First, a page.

The wife then filed a motion requesting the trial court to alter or amend its final judgment or to grant a new trial. The wife argued that the property division was inequitable, that the periodic alimony award was inadequate, and that after the trial she had discovered a medical problem that was causing her left arm to atrophy and that could impair her ability to earn an income. At the hearing on the wife's motion, she testified that she had discovered a lump in her left arm and that she had sought a medical evaluation of it. The record reflects that after consultation with a neurologist, the wife was diagnosed with benign focal amyotrophy in the left upper extremity, *fn2 a condition that her doctor described as slowly progressive and for which no effective treatment is available. The wife stated that her arm had bothered her occasionally for a couple of years but that she had not noticed the lump until the day of the divorce trial, and she said that since that time she had begun to have more pain in her arm, tremors in her arm and hand, numbness in her fingers, and increased difficulty using her arm. She testified that her medical problem was beginning to affect her ability to use a computer, to play the piano, and to perform household tasks. She further testified that for two years the health insurance available to her through her employment would not cover medical expenses related to her arm because her condition would be considered a "pre-existing" condition. After the hearing, the trial court amended its final judgment, but only to the extent of ordering the husband to continue to provide medical insurance for the wife until further information could be obtained regarding her medical condition.
The wife contends on appeal that the trial court abused its discretion in failing to award permanent periodic alimony and in failing to require the husband to pay her attorney fee.
In a divorce case in which the evidence is presented ore tenus, the trial court's findings are accorded a presumption of correctness and will not be overturned except for plain and palpable error. Chambliss v. Chambliss, 587 So. 2d 406, 408 (Ala. Civ. App. 1991). The presumption of correctness is strengthened by the trial court's denial of a motion for new trial. Id. Moreover, awards of alimony and attorney fees are both matters within the trial court's discretion, and its judgment on these matters will not be reversed absent an abuse of that discretion. Id.
We first address the trial court's failure to award permanent periodic alimony to the wife. Because alimony awards are interwoven with the division of assets, the entire judgment must be considered in order to determine whether the trial court abused its discretion. Montgomery v. Montgomery, 519 So. 2d 525, 526 (Ala. Civ. App. 1987).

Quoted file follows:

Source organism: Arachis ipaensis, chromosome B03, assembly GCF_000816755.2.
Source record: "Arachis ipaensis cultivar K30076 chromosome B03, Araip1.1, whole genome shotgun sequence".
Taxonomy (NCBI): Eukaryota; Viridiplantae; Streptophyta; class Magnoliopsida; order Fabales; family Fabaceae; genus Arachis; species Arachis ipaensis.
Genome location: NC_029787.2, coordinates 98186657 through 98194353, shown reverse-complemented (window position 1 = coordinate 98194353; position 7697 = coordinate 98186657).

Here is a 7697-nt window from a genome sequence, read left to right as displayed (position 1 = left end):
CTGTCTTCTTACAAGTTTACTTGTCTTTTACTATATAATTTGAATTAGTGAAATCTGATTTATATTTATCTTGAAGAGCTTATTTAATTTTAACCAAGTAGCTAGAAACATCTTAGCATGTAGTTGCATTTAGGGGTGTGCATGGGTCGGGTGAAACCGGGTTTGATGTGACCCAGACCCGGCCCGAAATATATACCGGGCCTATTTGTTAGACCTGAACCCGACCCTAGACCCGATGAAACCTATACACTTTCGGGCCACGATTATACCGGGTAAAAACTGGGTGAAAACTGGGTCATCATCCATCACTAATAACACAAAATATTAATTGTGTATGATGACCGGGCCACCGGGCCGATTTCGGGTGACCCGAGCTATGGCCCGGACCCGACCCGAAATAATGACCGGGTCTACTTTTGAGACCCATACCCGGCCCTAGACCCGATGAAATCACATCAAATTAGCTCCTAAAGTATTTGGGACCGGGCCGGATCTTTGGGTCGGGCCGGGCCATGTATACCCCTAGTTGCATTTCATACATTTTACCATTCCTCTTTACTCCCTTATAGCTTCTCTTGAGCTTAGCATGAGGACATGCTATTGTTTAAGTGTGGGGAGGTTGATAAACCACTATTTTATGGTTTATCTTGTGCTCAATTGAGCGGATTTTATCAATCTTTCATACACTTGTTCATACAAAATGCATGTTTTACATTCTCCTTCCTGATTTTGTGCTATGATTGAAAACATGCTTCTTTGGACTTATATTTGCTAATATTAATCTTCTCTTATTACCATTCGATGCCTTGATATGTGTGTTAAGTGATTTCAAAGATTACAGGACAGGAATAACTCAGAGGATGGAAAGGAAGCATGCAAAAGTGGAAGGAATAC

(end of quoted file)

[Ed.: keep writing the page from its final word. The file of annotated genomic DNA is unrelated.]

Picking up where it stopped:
No fixed standards or mathematical formulae govern the determination of alimony or the division of property. Brand v. Brand, 444 So. 2d 866, 867 (Ala. Civ. App. 1984). Instead, trial courts should consider many factors in making such awards, including the age and health of the parties; the length of their marriage; their station in life and future prospects; their standard of living and each party's potential for maintaining that standard after the divorce; the value and type of property they own; and the source of their common property. Young v. Young, 515 So. 2d 32, 33 (Ala. Civ. App. 1987); Lutz v. Lutz, 485 So. 2d 1174, ll76 (Ala. Civ. App. 1986); Jones v. Jones, 454 So. 2d 1006, 1008 (Ala. Civ. App. 1984). The trial court should examine each party's earning capacity, including his or her training, education, experience, employment history, and earning record. Jones, 454 So. 2d at 1008. In appropriate cases, the trial court should also evaluate the conduct of the parties with reference to the divorce. Lutz, 485 So. 2d at 1176; Reynolds v. Reynolds, 376 So. 2d 732, 734 (Ala. Civ. App. 1979).
The parties are in their late forties and were married for almost 25 years before the husband unilaterally insisted upon a divorce. They have two children, both of whom are now adults. The husband has a postgraduate degree and had been promoted to his assistant principal's position shortly before the trial. The wife attended college, but did not graduate. Although she worked throughout the parties' marriage, she concentrated her efforts on her family rather than on her career. Her present salary is less than half of the husband's present salary. The wife has developed a medical condition that affects the use of her left arm and that may affect not only her ability to perform her ...